It might be easy to understand that the government want to reduce the consumption of alcohol or private driving in cars, and thus impose high penalty taxes on such goods.
But a high penalty percentage of income tax will also result in a reduced willingness to work extra.


Number two (of my three lines of thought) is directed to those who desperately want to know how to avoid income tax.
Be on alert if you are offered participation in any investment schemes that promises you great tax savings. In particular you ought to be on alert if the sales argument of the investment scheme focus primarily on how to avoid tax.
It might be correct that you will pay less in income tax, because if it is a business investment that gives you a loss instead of a profit, then of course you will pay less tax.
The person who sold you on this income tax saving idea might run away with a huge profit (laughing all the way to the bank); and like all con men, he used your greed to con you.


Number three (of my three lines of thought) is a modification of number two.
It is of course possible to make a good investment that in the long run turns out to be profitable, but which on a short term gives a legit possibility to obtain tax-exempt by means of depreciation rules.
D
epreciation rules will reduce the income tax you have to pay in the year you began the investment, and it might very well have some effect in the coming years too.
This method can be a very good idea if you have high fluctuating yearly income, because you can level out the income from one year to another, and thus avoid the penalty of a progressive percentage of the tax structure.
But remember that you are merely pushing payment of the income tax forward to be payed later on. And sooner or later it has to be paid (The very last date of payment is settled by your estate, after your death).


The final thing to consider in order to avoid income tax is to move your residency.
Maybe you can save paying tax by moving from one city to another, or cross a state line.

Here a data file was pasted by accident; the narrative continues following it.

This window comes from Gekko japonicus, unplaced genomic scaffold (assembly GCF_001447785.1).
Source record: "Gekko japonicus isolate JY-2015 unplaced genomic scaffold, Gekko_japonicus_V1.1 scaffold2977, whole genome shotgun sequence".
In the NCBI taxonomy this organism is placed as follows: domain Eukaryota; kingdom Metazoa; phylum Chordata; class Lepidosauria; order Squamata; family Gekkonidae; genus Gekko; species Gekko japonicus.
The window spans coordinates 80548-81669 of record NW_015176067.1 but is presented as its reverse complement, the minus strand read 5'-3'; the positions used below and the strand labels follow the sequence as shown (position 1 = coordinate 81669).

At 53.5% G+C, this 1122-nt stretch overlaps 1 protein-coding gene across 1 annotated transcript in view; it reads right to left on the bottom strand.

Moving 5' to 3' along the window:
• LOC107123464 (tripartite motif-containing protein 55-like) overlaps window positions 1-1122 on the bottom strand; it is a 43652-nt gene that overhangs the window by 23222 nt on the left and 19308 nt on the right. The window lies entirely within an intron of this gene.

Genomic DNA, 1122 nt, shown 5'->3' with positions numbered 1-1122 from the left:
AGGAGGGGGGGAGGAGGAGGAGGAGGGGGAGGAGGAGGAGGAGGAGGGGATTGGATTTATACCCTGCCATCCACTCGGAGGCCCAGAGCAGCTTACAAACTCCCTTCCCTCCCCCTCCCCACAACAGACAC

Or as I have practiced successfully by thinking internationally: Earn your money in one country and live in another. This is 100% legit and is merely the same (on a smaller scale) as what big multinational companies do.

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Comments

Mar 22, 2010 2:34pm
bctrust
I agree that people hate to pay taxes. The effort to earn money, whether physical or mental or a combination of both, is usually so 'taxing' in itself that anything taking it away seems like an insult to the already injured. My personal feeling is that if I can only keep others from ever having to give up their hard-earned wealth to make up for what I can't, or won't pay, then I've given them the 'gift of freedom from having to support me or my family.'
But to add the only other way still remaining (to Americans) to avoid taxes, I must mention the ROTH IRA contribution. Once invested the amount is allowed to earn without limits with no tax collected when withdrawn after the allowed time. Technically, since tax on the money you used to buy the Roth IRA has already been taxed, that forever satisfies the
IRS. But whatever you did to make it GROW, (all earnings) are yours to keep -- unless a stroke of a "new pen" overturns that privilege. And adding to our towering debt increasingly attracts more dire changes than that.
Personally, though not possible for me, I quite like the idea of moving to different countries before tax-time rolls around, or too many bills show up in the mail, or even when the weather here turns bad. No escape from problems anywhere on Earth, but might be refreshing to worry about different ones for awhile!
Mar 22, 2010 5:38pm
askformore
Thank you for the comments, - in particular, thank you for the tips about ROTH IRA, which is very useful for US-residents.
May 18, 2010 9:41pm
ccdursina
interesting article on How to Avoid Income Tax - If You Hate Paying Tax and you have a few funny points there too; thanks for the post!
May 19, 2010 9:56pm
askformore